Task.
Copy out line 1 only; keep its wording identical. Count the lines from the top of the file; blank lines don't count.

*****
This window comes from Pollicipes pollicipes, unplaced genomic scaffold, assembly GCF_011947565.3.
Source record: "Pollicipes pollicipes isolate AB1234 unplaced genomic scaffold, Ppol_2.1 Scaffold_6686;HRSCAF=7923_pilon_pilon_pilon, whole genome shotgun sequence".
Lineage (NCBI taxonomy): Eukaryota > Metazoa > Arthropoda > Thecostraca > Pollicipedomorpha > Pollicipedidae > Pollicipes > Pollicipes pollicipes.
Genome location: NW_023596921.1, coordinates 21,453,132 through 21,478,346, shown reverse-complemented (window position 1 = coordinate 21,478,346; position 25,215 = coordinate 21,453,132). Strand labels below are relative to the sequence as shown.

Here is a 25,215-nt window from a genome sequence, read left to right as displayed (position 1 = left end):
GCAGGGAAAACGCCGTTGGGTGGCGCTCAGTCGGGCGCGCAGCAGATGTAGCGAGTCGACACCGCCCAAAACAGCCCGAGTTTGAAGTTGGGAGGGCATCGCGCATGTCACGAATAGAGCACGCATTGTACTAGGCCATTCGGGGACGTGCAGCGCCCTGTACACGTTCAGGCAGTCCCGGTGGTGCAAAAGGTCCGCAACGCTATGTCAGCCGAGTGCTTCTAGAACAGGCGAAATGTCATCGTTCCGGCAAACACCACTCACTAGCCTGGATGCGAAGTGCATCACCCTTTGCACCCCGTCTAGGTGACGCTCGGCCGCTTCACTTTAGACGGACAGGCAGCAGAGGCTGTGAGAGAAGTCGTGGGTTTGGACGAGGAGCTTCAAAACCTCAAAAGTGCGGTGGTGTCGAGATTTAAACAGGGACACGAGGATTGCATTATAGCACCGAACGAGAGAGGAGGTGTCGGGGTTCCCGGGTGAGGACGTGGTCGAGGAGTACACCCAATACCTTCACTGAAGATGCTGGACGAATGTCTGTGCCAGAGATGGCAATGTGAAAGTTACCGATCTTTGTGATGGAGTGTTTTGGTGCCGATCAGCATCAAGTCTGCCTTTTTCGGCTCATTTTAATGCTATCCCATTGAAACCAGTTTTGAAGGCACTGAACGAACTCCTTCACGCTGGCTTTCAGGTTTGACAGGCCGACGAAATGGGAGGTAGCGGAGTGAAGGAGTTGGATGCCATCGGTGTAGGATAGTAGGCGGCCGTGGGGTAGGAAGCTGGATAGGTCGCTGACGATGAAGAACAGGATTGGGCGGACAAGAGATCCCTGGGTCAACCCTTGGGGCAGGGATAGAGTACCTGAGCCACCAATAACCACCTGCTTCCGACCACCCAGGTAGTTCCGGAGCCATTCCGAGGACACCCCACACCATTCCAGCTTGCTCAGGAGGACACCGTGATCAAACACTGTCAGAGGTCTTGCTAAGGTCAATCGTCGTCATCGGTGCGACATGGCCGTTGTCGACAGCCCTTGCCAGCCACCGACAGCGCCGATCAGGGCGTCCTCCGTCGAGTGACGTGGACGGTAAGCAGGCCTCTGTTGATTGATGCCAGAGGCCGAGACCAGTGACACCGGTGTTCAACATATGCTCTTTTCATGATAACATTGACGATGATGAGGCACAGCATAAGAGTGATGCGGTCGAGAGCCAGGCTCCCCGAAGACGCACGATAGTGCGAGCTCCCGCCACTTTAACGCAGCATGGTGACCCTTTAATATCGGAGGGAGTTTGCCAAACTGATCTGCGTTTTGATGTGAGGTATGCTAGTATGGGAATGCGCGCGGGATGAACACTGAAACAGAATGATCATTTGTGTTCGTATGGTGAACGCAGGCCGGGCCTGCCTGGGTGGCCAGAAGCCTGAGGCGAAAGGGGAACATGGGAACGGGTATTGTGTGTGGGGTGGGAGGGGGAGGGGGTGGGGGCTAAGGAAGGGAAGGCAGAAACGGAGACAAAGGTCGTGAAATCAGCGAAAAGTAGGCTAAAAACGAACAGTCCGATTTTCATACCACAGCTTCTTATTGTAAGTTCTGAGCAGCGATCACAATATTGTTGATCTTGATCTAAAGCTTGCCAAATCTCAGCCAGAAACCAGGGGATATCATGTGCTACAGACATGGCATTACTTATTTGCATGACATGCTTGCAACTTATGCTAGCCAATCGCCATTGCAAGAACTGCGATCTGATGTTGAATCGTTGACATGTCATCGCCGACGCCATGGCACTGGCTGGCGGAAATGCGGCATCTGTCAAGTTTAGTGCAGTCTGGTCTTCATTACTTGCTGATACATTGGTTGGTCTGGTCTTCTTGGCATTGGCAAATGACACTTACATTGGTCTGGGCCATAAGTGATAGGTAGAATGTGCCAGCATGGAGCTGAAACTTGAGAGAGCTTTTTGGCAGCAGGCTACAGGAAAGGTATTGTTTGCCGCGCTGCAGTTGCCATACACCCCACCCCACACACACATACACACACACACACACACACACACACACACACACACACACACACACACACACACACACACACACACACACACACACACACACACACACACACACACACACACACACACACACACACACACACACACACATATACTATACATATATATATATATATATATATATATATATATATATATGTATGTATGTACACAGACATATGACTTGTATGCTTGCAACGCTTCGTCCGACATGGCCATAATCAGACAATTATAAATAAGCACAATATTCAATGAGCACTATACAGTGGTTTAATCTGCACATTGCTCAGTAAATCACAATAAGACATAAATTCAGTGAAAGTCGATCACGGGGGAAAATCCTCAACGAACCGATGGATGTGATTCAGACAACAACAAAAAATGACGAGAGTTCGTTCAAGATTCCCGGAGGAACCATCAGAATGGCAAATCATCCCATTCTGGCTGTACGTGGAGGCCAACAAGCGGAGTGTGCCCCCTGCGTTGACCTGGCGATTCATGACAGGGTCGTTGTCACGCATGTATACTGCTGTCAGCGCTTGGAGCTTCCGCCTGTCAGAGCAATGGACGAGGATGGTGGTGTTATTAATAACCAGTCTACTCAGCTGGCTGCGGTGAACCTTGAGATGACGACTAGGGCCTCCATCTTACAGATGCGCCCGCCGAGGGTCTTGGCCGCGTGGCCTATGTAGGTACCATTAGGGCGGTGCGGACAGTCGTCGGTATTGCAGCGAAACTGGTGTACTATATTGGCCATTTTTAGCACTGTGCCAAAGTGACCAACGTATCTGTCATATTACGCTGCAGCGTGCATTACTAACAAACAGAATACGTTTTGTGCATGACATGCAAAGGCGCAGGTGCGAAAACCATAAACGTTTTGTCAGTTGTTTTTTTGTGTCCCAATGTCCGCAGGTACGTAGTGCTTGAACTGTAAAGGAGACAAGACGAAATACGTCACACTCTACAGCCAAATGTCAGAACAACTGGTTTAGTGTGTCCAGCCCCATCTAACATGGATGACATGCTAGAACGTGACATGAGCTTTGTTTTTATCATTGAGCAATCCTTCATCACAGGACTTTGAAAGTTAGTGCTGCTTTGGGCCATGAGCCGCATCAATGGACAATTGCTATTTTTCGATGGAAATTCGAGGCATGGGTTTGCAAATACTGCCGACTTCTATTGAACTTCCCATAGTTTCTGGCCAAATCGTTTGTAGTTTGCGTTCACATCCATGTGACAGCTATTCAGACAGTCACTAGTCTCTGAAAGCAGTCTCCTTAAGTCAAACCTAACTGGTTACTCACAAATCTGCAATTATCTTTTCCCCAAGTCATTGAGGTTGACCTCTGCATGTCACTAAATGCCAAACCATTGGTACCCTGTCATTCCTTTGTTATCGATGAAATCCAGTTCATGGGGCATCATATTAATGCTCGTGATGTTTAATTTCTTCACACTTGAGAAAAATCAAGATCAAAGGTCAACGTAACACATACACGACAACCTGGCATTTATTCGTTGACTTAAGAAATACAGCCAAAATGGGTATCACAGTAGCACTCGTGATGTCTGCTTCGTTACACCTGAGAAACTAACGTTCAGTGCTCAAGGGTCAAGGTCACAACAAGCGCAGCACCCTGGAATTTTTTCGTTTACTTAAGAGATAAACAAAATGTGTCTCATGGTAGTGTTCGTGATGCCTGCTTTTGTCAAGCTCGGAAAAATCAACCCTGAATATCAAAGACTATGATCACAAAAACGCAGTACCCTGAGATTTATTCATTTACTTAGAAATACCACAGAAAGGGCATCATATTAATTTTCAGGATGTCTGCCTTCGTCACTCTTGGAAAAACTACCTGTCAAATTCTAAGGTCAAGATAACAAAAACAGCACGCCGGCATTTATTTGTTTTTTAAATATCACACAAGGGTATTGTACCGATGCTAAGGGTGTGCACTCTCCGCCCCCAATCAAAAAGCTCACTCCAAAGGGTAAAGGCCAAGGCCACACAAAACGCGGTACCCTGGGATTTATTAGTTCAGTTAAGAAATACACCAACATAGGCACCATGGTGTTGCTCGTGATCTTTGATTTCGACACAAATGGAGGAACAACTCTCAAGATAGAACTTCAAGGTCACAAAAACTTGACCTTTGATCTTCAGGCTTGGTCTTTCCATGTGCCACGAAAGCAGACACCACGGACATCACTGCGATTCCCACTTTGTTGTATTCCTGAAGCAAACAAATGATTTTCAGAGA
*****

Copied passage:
This window comes from Pollicipes pollicipes, unplaced genomic scaffold, assembly GCF_011947565.3.